The first jobs report of the Trump era shows the U.S. economy adding 227,000 jobs in January, and the unemployment rate edging up slightly to 4.8%.

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Data: Bureau of Labor Statistics; Chart: Andrew Witherspoon / Axios

The most important thing: The labor force participation rate is the share of Americans over the age of 16 who have a job or are actively looking for work. This number has been falling for decades, partly as a result of an aging population. The smaller the labor force participation rate, the lower the American potential growth rate.

  • Good for Trump: This measure rose by 0.2% to 62.9% — a good start for the President.
  • Bad for Trump: The measure has bounced around near all-time lows for years now, and boosting the rate, or at least slowing its decline is one of the thorniest policy goals of the day. To make matters worse, research shows that even when looking at workers below the age of 65, the U.S. lags behind peers like France and Germany in labor force participation.

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Dion Rabouin, author of Markets
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Coronavirus surge is sinking consumer confidence

Data: Hamilton Place Strategies, CivicScience; Chart: Axios Visuals

The rise in coronavirus cases in certain parts of the U.S. is stunting confidence across the country, a crop of new reports show.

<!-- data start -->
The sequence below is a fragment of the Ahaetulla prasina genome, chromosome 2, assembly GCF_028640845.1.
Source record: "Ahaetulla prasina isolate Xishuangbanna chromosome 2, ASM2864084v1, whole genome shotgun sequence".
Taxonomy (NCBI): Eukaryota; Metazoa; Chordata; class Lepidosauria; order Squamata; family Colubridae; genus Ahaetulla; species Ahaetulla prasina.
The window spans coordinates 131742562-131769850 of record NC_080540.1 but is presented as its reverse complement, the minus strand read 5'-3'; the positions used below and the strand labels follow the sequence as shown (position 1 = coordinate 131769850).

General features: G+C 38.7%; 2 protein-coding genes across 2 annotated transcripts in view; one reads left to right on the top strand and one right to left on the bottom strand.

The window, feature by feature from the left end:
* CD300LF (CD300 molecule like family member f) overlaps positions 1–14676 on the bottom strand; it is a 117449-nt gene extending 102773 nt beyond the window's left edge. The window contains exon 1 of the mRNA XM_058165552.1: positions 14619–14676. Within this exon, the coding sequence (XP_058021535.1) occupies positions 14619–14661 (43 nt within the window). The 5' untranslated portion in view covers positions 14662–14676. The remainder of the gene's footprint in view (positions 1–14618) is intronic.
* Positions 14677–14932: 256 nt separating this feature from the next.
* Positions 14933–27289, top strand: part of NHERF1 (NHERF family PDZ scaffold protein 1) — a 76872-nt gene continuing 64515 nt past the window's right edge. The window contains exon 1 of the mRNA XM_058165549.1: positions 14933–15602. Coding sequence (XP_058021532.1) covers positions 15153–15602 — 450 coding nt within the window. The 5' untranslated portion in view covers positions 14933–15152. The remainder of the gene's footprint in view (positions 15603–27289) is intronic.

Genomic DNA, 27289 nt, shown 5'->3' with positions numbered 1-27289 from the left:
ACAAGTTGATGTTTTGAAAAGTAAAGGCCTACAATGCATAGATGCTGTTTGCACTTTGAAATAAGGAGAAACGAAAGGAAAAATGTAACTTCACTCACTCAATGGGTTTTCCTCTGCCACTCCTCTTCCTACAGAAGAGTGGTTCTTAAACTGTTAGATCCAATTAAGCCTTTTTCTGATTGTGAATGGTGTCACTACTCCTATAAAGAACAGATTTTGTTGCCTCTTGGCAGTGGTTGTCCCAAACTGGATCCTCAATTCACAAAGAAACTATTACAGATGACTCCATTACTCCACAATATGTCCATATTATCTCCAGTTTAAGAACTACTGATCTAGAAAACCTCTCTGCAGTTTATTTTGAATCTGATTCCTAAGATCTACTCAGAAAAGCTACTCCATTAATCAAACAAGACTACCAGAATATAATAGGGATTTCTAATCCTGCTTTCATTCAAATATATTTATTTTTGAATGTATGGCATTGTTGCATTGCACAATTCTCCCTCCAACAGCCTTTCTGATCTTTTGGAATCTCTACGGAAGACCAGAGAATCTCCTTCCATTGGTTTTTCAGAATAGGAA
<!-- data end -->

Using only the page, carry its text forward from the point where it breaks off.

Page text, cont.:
Driving the news: After stalling during the previous two-week period, overall economic sentiment declined for the first time in two months, according to the Economic Sentiment Index, a biweekly survey from data firm CivicScience and Hamilton Place Strategies (HPS).

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Coronavirus dashboard

Illustration: Sarah Grillo/Axios

  1. Politics: Obama: Trump is "jealous of COVID's media coverage."
  2. Health: Mask mandates help control the rise in coronavirus hospitalizations. Hospitals face a crush.
  3. Business: Coronavirus testing is a windfall. Winter threat spurs new surge of startup activity.
  4. Media: Pandemic causes TV providers to lose the most subscribers ever.
  5. World: Putin mandates face masks.

The GOP's monstrous math problem

Illustration: Sarah Grillo/Axios

Republicans, win or lose next week, face a big — and growing — math problem.

The state of play: They're relying almost exclusively on a shrinking demographic (white men), living in shrinking areas (small, rural towns), creating a reliance on people with shrinking incomes (white workers without college degrees) to survive.